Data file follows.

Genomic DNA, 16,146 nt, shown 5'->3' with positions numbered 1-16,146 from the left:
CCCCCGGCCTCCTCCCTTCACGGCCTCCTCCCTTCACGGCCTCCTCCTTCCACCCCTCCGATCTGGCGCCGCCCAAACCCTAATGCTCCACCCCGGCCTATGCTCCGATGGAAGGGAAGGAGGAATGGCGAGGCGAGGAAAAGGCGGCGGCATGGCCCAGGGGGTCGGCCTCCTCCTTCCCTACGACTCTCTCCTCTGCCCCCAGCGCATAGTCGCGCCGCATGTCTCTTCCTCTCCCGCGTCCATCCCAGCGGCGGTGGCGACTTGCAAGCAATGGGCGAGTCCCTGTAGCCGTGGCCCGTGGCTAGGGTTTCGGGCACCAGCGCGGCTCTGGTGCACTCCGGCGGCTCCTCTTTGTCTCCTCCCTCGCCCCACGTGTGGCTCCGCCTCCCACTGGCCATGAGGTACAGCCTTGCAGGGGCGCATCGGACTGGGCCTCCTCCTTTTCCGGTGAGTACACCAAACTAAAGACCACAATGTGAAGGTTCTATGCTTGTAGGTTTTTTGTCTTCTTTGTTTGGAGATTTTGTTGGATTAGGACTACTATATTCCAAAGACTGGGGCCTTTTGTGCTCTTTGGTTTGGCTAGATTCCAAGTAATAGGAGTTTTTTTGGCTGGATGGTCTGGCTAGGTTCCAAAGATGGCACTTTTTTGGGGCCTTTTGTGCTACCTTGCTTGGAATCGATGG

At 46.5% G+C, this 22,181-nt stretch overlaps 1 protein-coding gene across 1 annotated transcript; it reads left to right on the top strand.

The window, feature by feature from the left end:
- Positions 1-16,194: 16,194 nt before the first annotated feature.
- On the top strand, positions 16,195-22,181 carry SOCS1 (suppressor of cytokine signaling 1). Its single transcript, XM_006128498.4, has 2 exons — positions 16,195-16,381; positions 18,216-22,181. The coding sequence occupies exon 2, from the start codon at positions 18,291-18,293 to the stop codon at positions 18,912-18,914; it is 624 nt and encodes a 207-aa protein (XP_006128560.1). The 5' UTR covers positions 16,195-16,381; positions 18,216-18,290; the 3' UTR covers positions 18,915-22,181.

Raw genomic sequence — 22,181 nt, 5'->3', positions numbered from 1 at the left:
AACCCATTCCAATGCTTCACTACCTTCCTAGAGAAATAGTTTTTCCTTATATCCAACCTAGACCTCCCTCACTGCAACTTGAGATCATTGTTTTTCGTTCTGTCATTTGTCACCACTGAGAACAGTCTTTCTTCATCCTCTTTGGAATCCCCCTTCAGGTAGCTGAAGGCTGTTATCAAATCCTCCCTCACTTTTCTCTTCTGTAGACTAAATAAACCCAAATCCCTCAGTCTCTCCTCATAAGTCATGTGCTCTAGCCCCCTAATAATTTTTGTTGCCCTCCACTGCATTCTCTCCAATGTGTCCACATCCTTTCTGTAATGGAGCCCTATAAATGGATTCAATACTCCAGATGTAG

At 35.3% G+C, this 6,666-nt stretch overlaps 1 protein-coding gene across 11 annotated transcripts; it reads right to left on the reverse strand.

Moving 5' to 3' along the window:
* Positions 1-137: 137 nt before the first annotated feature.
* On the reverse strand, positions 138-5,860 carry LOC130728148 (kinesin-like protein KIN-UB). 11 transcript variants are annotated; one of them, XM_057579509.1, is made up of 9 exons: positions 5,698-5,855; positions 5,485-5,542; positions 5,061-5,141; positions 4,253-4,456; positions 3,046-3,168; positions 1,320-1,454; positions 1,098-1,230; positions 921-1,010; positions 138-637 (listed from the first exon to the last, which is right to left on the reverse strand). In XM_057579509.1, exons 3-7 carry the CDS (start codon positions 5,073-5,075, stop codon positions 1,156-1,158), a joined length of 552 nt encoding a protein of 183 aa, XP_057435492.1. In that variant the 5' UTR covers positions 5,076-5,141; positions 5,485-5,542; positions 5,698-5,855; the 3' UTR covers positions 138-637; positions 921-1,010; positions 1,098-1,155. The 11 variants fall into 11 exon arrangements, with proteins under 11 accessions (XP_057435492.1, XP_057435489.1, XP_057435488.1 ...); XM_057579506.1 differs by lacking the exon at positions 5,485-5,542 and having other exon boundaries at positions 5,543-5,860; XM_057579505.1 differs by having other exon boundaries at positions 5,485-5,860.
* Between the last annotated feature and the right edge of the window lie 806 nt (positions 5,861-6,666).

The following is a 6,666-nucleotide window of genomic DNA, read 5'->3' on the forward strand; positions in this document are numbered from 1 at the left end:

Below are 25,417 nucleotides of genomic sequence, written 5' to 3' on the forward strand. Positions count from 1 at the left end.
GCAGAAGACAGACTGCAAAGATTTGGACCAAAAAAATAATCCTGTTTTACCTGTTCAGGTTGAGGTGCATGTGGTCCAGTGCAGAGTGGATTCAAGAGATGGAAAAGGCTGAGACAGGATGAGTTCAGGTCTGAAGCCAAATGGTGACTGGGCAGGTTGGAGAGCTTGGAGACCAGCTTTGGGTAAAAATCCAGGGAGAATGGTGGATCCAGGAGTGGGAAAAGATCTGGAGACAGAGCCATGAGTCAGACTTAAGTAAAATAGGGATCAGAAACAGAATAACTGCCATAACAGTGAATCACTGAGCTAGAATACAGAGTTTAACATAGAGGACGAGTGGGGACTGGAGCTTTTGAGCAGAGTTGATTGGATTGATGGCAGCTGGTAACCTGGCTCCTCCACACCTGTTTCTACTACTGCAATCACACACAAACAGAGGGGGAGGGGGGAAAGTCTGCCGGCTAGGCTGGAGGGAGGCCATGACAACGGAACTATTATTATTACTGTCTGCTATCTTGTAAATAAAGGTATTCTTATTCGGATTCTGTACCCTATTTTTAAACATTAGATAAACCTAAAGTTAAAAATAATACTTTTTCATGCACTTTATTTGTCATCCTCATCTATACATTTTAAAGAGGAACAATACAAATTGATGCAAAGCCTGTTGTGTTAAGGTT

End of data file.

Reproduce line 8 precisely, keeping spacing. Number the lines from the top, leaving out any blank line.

AACCCATTCCAATGCTTCACTACCTTCCTAGAGAAATAGTTTTTCCTTATATCCAACCTAGACCTCCCTCACTGCAACTTGAGATCATTGTTTTTCGTTCTGTCATTTGTCACCACTGAGAACAGTCTTTCTTCATCCTCTTTGGAATCCCCCTTCAGGTAGCTGAAGGCTGTTATCAAATCCTCCCTCACTTTTCTCTTCTGTAGACTAAATAAACCCAAATCCCTCAGTCTCTCCTCATAAGTCATGTGCTCTAGCCCCCTAATAATTTTTGTTGCCCTCCACTGCATTCTCTCCAATGTGTCCACATCCTTTCTGTAATGGAGCCCTATAAATGGATTCAATACTCCAGATGTAG